Focal Segmental Glomerulosclerosis clinical trials at University of California Health
3 in progress, 2 open to eligible people
open to eligible people ages 18 years and up
The purpose of this Phase 2 adaptive study is to evaluate the efficacy, safety, tolerability and pharmacokinetics of PF-06730512 following multiple intravenous infusion in adult subjects with FSGS.
at UCLA UCSF
open to eligible people ages up to 80 years
Minimal change disease (MCD), focal segmental glomerulosclerosis (FSGS), and Membranous nephropathy (MN), generate an enormous individual and societal financial burden, accounting for approximately 12% of prevalent end stage renal disease (ESRD) cases (2005) at an annual cost in the US of more than $3 billion. However, the clinical classification of these diseases is widely believed to be inadequate by the scientific community. Given the poor understanding of MCD/FSGS and MN biology, it is not surprising that the available therapies are imperfect. The therapies lack a clear biological basis, and as many families have experienced, they are often not beneficial, and in fact may be significantly toxic. Given these observations, it is essential that research be conducted that address these serious obstacles to effectively caring for patients. In response to a request for applications by the National Institutes of Health, Office of Rare Diseases (NIH, ORD) for the creation of Rare Disease Clinical Research Consortia, a number of affiliated universities joined together with The NephCure Foundation the NIDDK, the ORDR, and the University of Michigan in collaboration towards the establishment of a Nephrotic Syndrome (NS) Rare Diseases Clinical Research Consortium. Through this consortium the investigators hope to understand the fundamental biology of these rare diseases and aim to bank long-term observational data and corresponding biological specimens for researchers to access and further enrich.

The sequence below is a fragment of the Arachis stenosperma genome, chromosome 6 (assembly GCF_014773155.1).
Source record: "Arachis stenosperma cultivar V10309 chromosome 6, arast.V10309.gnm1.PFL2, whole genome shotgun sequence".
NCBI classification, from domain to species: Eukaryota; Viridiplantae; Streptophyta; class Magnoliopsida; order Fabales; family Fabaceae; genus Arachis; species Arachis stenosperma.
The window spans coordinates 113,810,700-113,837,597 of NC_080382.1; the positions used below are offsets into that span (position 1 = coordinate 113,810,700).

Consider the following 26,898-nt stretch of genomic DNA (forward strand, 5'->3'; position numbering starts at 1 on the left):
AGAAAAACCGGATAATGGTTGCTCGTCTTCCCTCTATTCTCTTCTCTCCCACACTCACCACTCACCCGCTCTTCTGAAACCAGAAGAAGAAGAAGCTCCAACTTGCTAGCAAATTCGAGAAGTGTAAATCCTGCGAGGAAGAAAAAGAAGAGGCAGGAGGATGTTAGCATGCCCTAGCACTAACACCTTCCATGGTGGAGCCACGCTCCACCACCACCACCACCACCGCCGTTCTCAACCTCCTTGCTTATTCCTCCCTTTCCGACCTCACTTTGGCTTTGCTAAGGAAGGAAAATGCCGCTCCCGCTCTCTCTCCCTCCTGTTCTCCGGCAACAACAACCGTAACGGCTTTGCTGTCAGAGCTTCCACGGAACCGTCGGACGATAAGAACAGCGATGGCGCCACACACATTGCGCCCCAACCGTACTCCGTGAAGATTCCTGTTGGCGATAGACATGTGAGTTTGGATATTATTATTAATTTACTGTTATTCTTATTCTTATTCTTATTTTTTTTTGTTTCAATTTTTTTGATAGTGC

Study to Assess the Efficacy and Safety of Bleselumab in Preventing the Recurrence of Focal Segmental Glomerulosclerosis in de Novo Kidney Transplant Recipients
Sorry, in progress, not accepting new patients
The purpose of this study is to assess the efficacy of the bleselumab regimen (basiliximab induction, tacrolimus, steroids and bleselumab) compared with the Standard of Care (SOC) regimen (basiliximab induction, tacrolimus, steroids and mycophenolate mofetil [MMF]) in the prevention of recurrent Focal Segmental Glomerulosclerosis (rFSGS) defined as nephrotic range proteinuria with protein-creatinine ratio (≥ 3.0 g/g) through 3 months post-transplant. Death, graft loss or lost to follow-up will be imputed as rFSGS.